Of several such combinations I've built over the past few years, my most satisfying results were with a 4" FR and pair of 6" mid bass per side. As neither of my listening spaces are friendly to BLH large enough to operate - aided or not- to the lowest couple of octaves, these enclosures were a floorstanding MTM. They're not narrow, but shallow enough to not encroach on floorspace, and being monopoles, placement with regards to side and rear walls and furniture is not as critical.
I always like a design that works for the room as it is, not shoehorn something that sounds great in a large, open space into a room constrained by size, shape and furniture . Not everyone has such restrictions, but until I have an ideal situation, WAF rules.
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Old 15th March 2017, 03:15 PM   #7
fb2017 is offline fb2017
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Well, what is important for you? Do you appreciate the deep pinpoint precise sound stage a pair of Dallas II is presenting or do you need even more bass than it already has? You can't have both unfortunately, because physics...
I found the bass on mine to be very fast, tight and impact full, but it won't be a stomach shaker, that's for sure. For me it is more than enough (live jazz, rock&roll, classic), at speaking voice volumes (OK, occasionally also louder).
If you love thumping 20Hz music (trance, house, electronica, etc), at high volumes, then you're probably better served with another design altogether.

>My theory is that when the Dallas is dealing with a 30hz signal, it must be difficult to keep enough driver control to also produce a clean 500hz concurrently.

That only at very high listening volumes, where the combined excursion caused by adding the two signals is more than the maximal one. The driver then behaves as a compressor. Driver control is a question of the amplifier, and if you have doubts, you can try them with a different 30 W amp, and see if it sounds better.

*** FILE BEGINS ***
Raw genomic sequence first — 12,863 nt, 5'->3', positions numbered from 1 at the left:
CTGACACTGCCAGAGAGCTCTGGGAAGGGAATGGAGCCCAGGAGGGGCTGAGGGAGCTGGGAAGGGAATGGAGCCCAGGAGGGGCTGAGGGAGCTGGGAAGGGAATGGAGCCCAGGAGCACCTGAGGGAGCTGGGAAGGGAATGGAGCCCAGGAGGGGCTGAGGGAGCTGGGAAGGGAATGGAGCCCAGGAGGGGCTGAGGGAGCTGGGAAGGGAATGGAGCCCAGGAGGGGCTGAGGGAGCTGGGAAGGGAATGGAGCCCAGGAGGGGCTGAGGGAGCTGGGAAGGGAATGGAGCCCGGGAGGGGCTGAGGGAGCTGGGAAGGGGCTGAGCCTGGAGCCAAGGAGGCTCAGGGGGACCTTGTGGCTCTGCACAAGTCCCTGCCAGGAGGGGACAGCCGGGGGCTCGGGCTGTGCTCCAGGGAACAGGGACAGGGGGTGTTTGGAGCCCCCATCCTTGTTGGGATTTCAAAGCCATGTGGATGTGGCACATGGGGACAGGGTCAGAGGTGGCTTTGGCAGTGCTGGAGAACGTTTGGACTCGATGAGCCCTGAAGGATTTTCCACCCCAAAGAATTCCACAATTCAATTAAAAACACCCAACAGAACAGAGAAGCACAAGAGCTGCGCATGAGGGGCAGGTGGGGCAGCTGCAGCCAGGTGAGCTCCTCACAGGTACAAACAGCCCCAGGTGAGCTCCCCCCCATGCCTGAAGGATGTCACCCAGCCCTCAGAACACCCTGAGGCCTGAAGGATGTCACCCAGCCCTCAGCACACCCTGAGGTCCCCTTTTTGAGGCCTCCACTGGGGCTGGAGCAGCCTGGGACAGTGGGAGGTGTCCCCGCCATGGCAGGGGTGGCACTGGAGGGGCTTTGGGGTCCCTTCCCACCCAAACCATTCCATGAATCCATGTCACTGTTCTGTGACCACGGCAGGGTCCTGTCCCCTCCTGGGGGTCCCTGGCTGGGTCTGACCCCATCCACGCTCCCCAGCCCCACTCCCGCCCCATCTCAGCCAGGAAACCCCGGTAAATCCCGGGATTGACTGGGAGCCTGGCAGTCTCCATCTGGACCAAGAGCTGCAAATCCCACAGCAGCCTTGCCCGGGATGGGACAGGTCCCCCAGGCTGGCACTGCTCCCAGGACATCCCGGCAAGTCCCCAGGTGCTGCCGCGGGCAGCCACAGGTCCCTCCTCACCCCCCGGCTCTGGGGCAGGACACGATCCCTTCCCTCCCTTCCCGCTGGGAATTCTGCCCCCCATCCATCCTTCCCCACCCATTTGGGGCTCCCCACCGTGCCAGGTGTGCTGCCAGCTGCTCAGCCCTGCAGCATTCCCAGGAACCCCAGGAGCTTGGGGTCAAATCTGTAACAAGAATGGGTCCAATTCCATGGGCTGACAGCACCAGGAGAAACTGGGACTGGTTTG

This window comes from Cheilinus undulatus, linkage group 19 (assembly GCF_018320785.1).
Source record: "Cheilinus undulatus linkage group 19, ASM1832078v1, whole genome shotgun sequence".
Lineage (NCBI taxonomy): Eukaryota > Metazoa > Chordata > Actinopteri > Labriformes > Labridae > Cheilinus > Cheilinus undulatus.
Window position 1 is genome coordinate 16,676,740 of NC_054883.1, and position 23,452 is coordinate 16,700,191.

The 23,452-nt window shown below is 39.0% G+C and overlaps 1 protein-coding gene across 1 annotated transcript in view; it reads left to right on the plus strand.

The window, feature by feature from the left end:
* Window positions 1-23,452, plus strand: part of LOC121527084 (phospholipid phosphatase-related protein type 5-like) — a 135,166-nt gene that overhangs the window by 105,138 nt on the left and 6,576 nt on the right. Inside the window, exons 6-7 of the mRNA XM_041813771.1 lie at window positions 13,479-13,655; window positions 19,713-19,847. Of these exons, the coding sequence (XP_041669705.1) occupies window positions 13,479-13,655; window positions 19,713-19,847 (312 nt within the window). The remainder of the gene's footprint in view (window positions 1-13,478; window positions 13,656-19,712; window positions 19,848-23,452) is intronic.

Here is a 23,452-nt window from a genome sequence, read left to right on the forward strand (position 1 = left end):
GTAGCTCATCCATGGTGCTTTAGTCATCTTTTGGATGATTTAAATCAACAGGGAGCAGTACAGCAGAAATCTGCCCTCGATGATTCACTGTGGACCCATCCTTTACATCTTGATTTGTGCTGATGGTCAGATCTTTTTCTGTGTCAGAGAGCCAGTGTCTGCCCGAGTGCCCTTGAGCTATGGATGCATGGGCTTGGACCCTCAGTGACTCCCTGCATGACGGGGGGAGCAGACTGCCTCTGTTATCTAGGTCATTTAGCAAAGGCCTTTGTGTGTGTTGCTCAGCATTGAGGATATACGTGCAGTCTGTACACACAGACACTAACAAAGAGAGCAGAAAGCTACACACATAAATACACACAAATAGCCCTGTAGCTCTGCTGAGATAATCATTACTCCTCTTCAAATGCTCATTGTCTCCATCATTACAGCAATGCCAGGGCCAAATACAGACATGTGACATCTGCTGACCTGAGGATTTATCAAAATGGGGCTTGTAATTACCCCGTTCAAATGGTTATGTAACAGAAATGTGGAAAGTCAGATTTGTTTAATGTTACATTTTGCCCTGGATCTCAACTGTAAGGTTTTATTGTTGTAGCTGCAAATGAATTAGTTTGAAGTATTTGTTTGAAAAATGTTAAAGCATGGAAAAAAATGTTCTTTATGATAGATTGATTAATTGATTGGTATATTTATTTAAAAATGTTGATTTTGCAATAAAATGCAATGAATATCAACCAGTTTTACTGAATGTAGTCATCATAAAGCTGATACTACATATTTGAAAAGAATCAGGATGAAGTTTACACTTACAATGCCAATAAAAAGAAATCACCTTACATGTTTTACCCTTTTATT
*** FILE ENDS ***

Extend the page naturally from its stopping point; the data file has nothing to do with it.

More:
Last edited by fb2017; 15th March 2017 at 03:20 PM.
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Old 15th March 2017, 03:31 PM   #8
scottjoplin is offline scottjoplin  Wales
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Or, if you don't want to have multiple sets of speakers for your varied musical taste..........I'll let you work it out for yourself
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Old 16th March 2017, 12:39 AM   #9
hugz is offline hugz  Australia
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In response to the 2 specific questions about what I listen to- Various styles of music, including hiphop and rock. Often loud. I'll often see my drivers pumping to a drum beat and think "this can't be good for the drivers, or the sound".

As for what is important to me? Only nice "fidelity" really (as in- the accurate reproduction of sound). I'm not aiming for booming bass or anything. I'm just thinking of taking away extra stresses on the Dallas so that it can focus on fidelity without being overcome by trying to produce bass at the same time.

The reason I like the fullrange driver is really just because it seems "natural" to me. A trumpet lets out one note at a time- not three notes (thus, 3 drivers seems unrealistic). Likewise, to my best knowledge things are recorded using fullrange mics rather than 3-way mics.

Of course my impression of fullrange vs multi-way isn't exactly an accurate representation of speaker technology, but it's a feeling I get when I listen to fullrange. Obviously using a subwoofer goes against that a bit, but.....
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Old 16th March 2017, 04:36 AM   #10
GM is offline GM  United States
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Hmm, based on this, you'll need a seriously powerful ~40-150 Hz woofer/mid-bass system emphasis relative to the mains for hip-hop, with output to ~20 Hz to cover some other bass heavy music: http://thehub.musiciansfriend.com/te...-musical-style

GM